Countries across Latin America are embracing cryptocurrencies, mainly bitcoin and the increasingly popular ethereum, which could present major opportunities for both the continent and the digital currency.  

According to the recent data in, a bitcoin informational portal, the Weekly Local BitcoinsVolume saw huge spikes from about mid-May to the end of June worldwide this year, including Latin America. This was particularly true for Brazil, Chile, Dominican Republic, Mexico, Peru, and Venezuela. Argentina and Colombia also saw spikes in the same time period but less marked.

Argentina has typically been the regional leader in bitcoin, but that’s starting to change. Juan Diego Porras is a bitcoin speculator in Ecuador, who also runs free, daily classes teaching anyone who’s interested in knowing how to get involved in the cryptocurrency market. According to him, there has been a major increase in local interest lately, especially as the economy is recovering from a long recession period and people are looking for alternative ways to make money. In Ecuador, the use of cryptocurrencies as payment methods has been banned by the government, but that hasn’t stopped people from buying and selling it.

Apart from trading, cryptocurrencies could also offer major practical benefits for locals.

First, these currencies offer alternatives to the traditional banking sector that has long ignored much of the population. According to the latest figures by the World Bank, as of 2014, 49% of adults across Latin America and Caribbean were found to not have bank accounts, while the number of those ineligible for credit cards is even higher. What they do have is access to smartphones and computers, making entry into cryptocurrency market actually easier and faster than getting a bank account, according to bitcoin speculators. (As of now, there are various ways to buy cryptocurrencies with an online wallet, including cash, personal checks and wire transfers, as well as credit or debit cards).

Cryptocurrencies also offer easier and cheaper ways to transfer money across countries compared to banks or money transfer operators. This is a key point, in an area where remittance payments from abroad play a major role in local economies. But, transfers typically cost at least 6% of the amount being sent, according to an IMF study, which is a large chunk. (

Spencer Bogart, Managing Director and Head of Research at Blockchain Capital, suggested that entry into the cryptocurrency market for these people could change how the currency is used. In the U.S., for example, most people have a credit card, which is easier to use than bitcoin, so it’s not so easy to see bitcoin as a viable alternative. However, if you’re an unbanked person without a credit card, suddenly this seems like a useful transaction alternative, not simply an investment.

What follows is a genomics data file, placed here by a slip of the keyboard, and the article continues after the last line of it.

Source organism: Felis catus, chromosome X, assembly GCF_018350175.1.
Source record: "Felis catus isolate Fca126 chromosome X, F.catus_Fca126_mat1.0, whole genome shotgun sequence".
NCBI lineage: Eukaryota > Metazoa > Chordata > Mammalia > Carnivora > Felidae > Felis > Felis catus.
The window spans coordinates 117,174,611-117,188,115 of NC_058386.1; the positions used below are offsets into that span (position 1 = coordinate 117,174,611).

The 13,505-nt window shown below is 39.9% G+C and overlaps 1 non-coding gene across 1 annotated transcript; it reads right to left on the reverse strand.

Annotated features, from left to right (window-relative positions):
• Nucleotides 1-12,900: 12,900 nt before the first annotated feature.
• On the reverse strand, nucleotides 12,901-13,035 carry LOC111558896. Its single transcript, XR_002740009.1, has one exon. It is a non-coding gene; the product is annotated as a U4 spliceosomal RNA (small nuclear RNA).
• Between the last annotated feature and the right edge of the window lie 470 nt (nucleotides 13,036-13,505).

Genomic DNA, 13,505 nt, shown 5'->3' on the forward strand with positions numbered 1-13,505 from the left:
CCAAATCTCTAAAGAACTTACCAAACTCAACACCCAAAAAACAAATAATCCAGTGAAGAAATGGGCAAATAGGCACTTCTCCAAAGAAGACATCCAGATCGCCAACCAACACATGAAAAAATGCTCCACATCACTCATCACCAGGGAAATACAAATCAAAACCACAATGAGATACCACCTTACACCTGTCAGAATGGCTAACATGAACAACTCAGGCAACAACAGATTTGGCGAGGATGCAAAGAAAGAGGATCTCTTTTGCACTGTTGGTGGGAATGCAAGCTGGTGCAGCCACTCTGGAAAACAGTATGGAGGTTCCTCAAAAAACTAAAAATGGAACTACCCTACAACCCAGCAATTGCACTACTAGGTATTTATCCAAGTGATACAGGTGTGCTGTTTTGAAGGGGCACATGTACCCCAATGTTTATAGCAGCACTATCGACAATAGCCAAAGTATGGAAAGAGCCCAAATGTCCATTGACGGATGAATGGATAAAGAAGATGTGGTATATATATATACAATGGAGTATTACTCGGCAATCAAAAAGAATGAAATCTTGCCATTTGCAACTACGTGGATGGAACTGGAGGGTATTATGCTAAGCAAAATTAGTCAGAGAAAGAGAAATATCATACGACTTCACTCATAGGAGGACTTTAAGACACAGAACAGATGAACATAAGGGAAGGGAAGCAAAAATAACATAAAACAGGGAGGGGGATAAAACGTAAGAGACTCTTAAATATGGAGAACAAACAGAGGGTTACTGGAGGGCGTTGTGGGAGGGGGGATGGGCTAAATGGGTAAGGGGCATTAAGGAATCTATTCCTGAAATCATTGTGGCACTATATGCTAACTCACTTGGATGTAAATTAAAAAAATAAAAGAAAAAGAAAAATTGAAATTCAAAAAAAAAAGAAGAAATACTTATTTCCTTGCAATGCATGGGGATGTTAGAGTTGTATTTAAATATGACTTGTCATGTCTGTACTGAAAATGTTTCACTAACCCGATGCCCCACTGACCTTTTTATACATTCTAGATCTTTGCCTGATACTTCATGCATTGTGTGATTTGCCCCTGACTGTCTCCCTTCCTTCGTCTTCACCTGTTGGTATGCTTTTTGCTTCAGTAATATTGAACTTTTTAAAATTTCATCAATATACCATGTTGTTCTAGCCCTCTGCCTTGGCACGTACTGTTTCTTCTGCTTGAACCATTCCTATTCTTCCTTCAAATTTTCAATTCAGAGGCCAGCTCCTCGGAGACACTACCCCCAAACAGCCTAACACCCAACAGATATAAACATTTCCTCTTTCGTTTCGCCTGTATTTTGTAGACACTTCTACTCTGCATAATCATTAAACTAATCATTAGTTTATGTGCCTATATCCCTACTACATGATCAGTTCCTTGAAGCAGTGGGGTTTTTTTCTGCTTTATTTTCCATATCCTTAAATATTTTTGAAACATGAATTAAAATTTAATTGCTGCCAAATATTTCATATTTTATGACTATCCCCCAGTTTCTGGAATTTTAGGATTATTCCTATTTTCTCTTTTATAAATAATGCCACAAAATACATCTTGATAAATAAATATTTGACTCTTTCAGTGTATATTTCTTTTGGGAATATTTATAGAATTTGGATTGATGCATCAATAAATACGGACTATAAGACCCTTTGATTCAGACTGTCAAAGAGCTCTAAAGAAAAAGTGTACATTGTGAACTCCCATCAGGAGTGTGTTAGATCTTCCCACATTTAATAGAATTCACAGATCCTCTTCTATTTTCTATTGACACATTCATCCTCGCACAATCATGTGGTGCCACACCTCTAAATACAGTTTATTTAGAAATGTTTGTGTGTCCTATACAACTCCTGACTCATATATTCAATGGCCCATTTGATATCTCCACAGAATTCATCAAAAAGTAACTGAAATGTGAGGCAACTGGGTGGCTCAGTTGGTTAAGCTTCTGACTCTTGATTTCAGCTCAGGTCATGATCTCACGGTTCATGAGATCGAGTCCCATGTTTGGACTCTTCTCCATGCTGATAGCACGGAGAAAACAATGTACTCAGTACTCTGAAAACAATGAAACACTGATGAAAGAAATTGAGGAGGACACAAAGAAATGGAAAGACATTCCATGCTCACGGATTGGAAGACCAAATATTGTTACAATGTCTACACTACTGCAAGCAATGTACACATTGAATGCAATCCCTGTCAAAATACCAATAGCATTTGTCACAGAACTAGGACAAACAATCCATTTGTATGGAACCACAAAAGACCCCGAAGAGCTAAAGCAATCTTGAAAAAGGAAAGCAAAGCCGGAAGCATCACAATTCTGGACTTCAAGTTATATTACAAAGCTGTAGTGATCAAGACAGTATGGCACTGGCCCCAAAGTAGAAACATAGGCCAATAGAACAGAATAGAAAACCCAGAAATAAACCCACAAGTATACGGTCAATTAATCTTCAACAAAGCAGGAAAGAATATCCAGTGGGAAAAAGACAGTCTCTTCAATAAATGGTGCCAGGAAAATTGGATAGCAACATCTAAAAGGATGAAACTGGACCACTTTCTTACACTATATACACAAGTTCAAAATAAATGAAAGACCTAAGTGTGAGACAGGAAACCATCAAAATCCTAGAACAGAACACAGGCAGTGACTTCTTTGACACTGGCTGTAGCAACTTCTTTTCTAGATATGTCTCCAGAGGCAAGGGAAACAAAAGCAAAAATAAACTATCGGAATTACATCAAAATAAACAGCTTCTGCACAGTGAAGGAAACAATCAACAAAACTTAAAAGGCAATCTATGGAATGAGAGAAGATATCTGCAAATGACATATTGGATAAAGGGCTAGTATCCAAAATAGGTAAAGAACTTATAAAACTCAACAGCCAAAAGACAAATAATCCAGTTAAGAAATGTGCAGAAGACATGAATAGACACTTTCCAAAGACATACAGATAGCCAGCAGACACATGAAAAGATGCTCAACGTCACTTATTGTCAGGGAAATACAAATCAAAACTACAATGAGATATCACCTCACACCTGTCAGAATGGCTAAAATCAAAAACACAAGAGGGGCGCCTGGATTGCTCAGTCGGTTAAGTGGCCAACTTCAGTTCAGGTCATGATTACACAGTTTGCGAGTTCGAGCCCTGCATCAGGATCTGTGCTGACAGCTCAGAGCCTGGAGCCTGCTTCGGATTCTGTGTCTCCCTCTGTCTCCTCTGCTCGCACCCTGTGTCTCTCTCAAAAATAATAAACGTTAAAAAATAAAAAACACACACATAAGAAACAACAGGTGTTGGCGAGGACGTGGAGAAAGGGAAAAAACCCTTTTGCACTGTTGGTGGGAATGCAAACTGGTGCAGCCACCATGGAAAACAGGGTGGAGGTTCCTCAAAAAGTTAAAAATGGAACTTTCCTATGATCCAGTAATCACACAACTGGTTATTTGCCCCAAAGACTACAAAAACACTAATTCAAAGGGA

But cryptocurrencies also offer extra security where there is a high level of distrust in the local economy and politicians. In Ecuador, speculators such as Porras and Diego Saá, both said they trust bitcoin more than the local banking sector, especially after the 1999 financial crisis that plummeted the economy, lead to a devaluation of the local Sucre currency and adaptation of the dollar, and resulted in the closure of several banks.

When asked about the volatility in the bitcoin market, Porras said he’s used to it by now, adding, “What worries me more is having my money in the bank.”

Bitcoin of course isn’t completely innocent. It’s long been known as the currency of choice for the black market, along with other more anonymous cryptocurrencies. It was also the demanded payment option for the ransomeware attacks earlier this year on computers worldwide, and one man was recently arrested for using Bitcoin to launder billions of dollars.  But according to Porras, this is not so much a problem with Bitcoin, as it is a problem with people and how they chose to use it.

But according to Porras, this is not so much a problem with Bitcoin, as it is a problem with people and how they chose to use it. 

Places like Argentina, Brazil and Venezuela, which have seen extremely high inflation numbers and political instability recently, have also seen a different use for Bitcoin. According to Saa, people in Venezuela have cheap electricity because of government subsidies, so they’re taking advantage of that to start large bitcoin mining operations. This is how they get around the government’s currency restrictions that control the amount of U.S. dollars people can withdraw.  

One Brazilian doctor recently told Boggart that he takes a break from his practice once a week to serve as a bitcoin consultant, where he helps people move portions of their wealth into bitcoin. As the country continues to go through one of its worst recessions in history, people are terrified of wealth confiscation so they are looking for ways to preserve some value, he explained.  

With such a growing potential in the Latin American market, the question isn’t what bitcoin can do for Latin America, but what will the entrance of these emerging economies into the cryptocurrency markets do for bitcoin? Not only is there potential for a huge boom in interest in cryptocurrencies here, which could help stabilize the volatile market, the interest in it, or need for it, is driven by different factors than those of curious investors in the US and Europe.

Cryptocurrencies have already been on the rise in India, mainly by local startups, while bankers in Russia are calling for bitcoin to be regulated, and in Japan it already is. According to, the countries driving bitcoin demand right now are India, Japan and China, the later increasingly using it for remittance payments.

Are these all part of the necessary push for bitcoin, and other cryptocurrencies, to find more real utility value, and really take off as a transactional currency?

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